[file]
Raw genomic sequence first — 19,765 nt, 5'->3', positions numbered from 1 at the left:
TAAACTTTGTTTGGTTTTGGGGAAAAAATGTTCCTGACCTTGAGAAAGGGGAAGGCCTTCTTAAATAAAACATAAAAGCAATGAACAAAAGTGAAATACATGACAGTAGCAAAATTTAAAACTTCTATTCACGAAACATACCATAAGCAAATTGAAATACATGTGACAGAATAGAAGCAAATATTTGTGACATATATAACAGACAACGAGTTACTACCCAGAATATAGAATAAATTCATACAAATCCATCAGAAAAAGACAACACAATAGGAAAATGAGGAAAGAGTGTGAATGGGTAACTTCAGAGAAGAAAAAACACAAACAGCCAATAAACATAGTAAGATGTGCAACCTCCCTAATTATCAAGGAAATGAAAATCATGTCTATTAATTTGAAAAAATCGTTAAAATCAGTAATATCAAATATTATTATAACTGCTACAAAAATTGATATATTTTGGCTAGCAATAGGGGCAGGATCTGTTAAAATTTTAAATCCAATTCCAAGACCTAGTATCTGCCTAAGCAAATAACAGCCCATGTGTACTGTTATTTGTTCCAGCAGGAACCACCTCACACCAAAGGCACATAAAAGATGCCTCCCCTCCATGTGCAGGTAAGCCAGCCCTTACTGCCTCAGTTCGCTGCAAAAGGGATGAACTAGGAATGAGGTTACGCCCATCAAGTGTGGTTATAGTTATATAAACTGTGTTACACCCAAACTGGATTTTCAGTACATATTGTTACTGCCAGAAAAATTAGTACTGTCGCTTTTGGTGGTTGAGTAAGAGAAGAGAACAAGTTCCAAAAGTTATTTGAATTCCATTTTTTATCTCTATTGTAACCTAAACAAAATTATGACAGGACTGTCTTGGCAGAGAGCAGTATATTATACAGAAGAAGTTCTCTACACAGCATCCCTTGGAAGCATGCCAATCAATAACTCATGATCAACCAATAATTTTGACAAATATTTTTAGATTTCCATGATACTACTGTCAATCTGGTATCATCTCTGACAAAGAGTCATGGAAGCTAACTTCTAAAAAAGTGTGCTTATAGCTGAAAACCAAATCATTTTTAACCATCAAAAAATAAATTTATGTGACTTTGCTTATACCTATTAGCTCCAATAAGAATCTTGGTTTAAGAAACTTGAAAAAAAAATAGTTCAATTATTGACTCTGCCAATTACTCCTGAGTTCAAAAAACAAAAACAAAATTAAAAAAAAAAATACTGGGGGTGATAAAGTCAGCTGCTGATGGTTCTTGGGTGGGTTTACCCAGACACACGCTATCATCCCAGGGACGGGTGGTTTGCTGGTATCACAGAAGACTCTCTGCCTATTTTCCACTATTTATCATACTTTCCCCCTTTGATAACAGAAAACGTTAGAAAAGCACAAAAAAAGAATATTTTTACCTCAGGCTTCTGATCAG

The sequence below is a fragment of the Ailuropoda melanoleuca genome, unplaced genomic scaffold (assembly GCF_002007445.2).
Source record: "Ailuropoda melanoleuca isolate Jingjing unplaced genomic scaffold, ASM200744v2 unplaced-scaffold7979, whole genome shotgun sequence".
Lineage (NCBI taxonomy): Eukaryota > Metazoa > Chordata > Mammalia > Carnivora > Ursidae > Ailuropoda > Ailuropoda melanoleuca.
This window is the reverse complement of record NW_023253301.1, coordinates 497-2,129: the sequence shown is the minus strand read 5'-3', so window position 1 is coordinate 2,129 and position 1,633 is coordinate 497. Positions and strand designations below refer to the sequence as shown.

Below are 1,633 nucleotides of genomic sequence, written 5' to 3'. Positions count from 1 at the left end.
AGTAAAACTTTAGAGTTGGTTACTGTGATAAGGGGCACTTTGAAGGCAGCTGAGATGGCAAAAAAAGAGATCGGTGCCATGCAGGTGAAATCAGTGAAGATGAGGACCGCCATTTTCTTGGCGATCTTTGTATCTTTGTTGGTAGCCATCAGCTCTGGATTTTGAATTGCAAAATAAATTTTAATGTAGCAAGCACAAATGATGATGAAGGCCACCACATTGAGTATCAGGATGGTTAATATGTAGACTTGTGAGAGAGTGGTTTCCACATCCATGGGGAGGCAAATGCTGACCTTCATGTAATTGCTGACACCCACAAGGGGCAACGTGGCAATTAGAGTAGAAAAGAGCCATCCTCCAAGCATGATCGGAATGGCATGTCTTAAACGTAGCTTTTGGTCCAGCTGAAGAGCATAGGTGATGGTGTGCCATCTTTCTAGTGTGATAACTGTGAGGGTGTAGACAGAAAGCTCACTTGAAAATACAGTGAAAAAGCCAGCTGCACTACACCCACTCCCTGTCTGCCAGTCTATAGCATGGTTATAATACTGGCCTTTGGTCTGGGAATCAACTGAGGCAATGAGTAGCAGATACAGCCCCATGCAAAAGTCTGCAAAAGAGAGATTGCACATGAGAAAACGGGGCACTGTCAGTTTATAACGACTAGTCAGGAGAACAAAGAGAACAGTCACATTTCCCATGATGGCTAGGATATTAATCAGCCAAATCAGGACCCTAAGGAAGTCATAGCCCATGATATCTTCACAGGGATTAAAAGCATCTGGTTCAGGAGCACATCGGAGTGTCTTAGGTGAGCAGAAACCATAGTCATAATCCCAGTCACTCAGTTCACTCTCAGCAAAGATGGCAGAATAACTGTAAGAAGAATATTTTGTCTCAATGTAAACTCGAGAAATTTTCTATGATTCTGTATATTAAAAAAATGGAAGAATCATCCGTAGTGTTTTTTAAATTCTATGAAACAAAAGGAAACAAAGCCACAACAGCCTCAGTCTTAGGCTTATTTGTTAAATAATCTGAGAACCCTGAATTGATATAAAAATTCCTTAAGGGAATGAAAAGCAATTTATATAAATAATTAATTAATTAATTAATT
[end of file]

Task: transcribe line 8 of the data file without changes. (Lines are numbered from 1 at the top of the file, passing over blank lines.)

AGTAAAACTTTAGAGTTGGTTACTGTGATAAGGGGCACTTTGAAGGCAGCTGAGATGGCAAAAAAAGAGATCGGTGCCATGCAGGTGAAATCAGTGAAGATGAGGACCGCCATTTTCTTGGCGATCTTTGTATCTTTGTTGGTAGCCATCAGCTCTGGATTTTGAATTGCAAAATAAATTTTAATGTAGCAAGCACAAATGATGATGAAGGCCACCACATTGAGTATCAGGATGGTTAATATGTAGACTTGTGAGAGAGTGGTTTCCACATCCATGGGGAGGCAAATGCTGACCTTCATGTAATTGCTGACACCCACAAGGGGCAACGTGGCAATTAGAGTAGAAAAGAGCCATCCTCCAAGCATGATCGGAATGGCATGTCTTAAACGTAGCTTTTGGTCCAGCTGAAGAGCATAGGTGATGGTGTGCCATCTTTCTAGTGTGATAACTGTGAGGGTGTAGACAGAAAGCTCACTTGAAAATACAGTGAAAAAGCCAGCTGCACTACACCCACTCCCTGTCTGCCAGTCTATAGCATGGTTATAATACTGGCCTTTGGTCTGGGAATCAACTGAGGCAATGAGTAGCAGATACAGCCCCATGCAAAAGTCTGCAAAAGAGAGATTGCACATGAGAAAACGGGGCACTGTCAGTTTATAACGACTAGTCAGGAGAACAAAGAGAACAGTCACATTTCCCATGATGGCTAGGATATTAATCAGCCAAATCAGGACCCTAAGGAAGTCATAGCCCATGATATCTTCACAGGGATTAAAAGCATCTGGTTCAGGAGCACATCGGAGTGTCTTAGGTGAGCAGAAACCATAGTCATAATCCCAGTCACTCAGTTCACTCTCAGCAAAGATGGCAGAATAACTGTAAGAAGAATATTTTGTCTCAATGTAAACTCGAGAAATTTTCTATGATTCTGTATATTAAAAAAATGGAAGAATCATCCGTAGTGTTTTTTAAATTCTATGAAACAAAAGGAAACAAAGCCACAACAGCCTCAGTCTTAGGCTTATTTGTTAAATAATCTGAGAACCCTGAATTGATATAAAAATTCCTTAAGGGAATGAAAAGCAATTTATATAAATAATTAATTAATTAATTAATT